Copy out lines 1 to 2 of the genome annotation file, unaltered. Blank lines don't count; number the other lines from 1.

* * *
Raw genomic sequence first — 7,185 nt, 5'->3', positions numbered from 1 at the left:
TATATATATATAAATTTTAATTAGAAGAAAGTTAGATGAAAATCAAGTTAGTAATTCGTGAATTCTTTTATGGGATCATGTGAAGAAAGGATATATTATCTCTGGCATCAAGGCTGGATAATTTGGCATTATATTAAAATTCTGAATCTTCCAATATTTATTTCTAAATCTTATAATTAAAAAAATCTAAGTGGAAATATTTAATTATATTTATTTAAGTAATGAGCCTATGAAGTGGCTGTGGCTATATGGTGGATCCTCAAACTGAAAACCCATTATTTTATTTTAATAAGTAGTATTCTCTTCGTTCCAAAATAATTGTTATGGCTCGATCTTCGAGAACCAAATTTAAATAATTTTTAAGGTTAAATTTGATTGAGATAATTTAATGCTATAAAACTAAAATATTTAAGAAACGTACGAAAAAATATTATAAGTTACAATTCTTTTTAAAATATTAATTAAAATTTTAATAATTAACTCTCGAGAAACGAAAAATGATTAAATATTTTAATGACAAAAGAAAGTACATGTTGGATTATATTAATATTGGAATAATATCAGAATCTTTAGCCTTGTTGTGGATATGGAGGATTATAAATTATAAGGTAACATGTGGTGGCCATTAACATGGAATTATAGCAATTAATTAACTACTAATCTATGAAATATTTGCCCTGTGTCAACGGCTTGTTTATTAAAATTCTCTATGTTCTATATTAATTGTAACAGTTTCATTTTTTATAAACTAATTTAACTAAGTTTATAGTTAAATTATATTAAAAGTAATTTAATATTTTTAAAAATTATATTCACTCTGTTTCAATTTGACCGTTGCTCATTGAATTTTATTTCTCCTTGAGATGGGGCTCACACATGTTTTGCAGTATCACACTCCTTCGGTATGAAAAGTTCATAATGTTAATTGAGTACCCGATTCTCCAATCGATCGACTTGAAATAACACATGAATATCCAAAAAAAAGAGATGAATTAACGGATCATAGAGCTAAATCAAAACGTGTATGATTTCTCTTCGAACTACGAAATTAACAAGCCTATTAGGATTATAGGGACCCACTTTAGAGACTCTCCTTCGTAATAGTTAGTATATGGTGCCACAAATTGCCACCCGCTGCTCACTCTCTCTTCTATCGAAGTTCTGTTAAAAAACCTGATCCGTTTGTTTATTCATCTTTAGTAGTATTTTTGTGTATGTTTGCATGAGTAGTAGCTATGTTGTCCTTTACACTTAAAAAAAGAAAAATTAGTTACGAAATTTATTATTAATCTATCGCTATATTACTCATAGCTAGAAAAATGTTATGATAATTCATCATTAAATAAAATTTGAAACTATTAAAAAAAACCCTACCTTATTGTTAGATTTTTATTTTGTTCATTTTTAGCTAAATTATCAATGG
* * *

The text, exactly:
Raw genomic sequence first — 7,185 nt, 5'->3', positions numbered from 1 at the left:
TATATATATATAAATTTTAATTAGAAGAAAGTTAGATGAAAATCAAGTTAGTAATTCGTGAATTCTTTTATGGGATCATGTGAAGAAAGGATATATTATCTCTGGCATCAAGGCTGGATAATTTGGCATTATATTAAAATTCTGAATCTTCCAATATTTATTTCTAAATCTTATAATTAAAAAAATCTAAGTGGAAATATTTAATTATATTTATTTAAGTAATGAGCCTATGAAGTGGCTGTGGCTATATGGTGGATCCTCAAACTGAAAACCCATTATTTTATTTTAATAAGTAGTATTCTCTTCGTTCCAAAATAATTGTTATGGCTCGATCTTCGAGAACCAAATTTAAATAATTTTTAAGGTTAAATTTGATTGAGATAATTTAATGCTATAAAACTAAAATATTTAAGAAACGTACGAAAAAATATTATAAGTTACAATTCTTTTTAAAATATTAATTAAAATTTTAATAATTAACTCTCGAGAAACGAAAAATGATTAAATATTTTAATGACAAAAGAAAGTACATGTTGGATTATATTAATATTGGAATAATATCAGAATCTTTAGCCTTGTTGTGGATATGGAGGATTATAAATTATAAGGTAACATGTGGTGGCCATTAACATGGAATTATAGCAATTAATTAACTACTAATCTATGAAATATTTGCCCTGTGTCAACGGCTTGTTTATTAAAATTCTCTATGTTCTATATTAATTGTAACAGTTTCATTTTTTATAAACTAATTTAACTAAGTTTATAGTTAAATTATATTAAAAGTAATTTAATATTTTTAAAAATTATATTCACTCTGTTTCAATTTGACCGTTGCTCATTGAATTTTATTTCTCCTTGAGATGGGGCTCACACATGTTTTGCAGTATCACACTCCTTCGGTATGAAAAGTTCATAATGTTAATTGAGTACCCGATTCTCCAATCGATCGACTTGAAATAACACATGAATATCCAAAAAAAAGAGATGAATTAACGGATCATAGAGCTAAATCAAAACGTGTATGATTTCTCTTCGAACTACGAAATTAACAAGCCTATTAGGATTATAGGGACCCACTTTAGAGACTCTCCTTCGTAATAGTTAGTATATGGTGCCACAAATTGCCACCCGCTGCTCACTCTCTCTTCTATCGAAGTTCTGTTAAAAAACCTGATCCGTTTGTTTATTCATCTTTAGTAGTATTTTTGTGTATGTTTGCATGAGTAGTAGCTATGTTGTCCTTTACACTTAAAAAAAGAAAAATTAGTTACGAAATTTATTATTAATCTATCGCTATATTACTCATAGCTAGAAAAATGTTATGATAATTCATCATTAAATAAAATTTGAAACTATTAAAAAAAACCCTACCTTATTGTTAGATTTTTATTTTGTTCATTTTTAGCTAAATTATCAATGG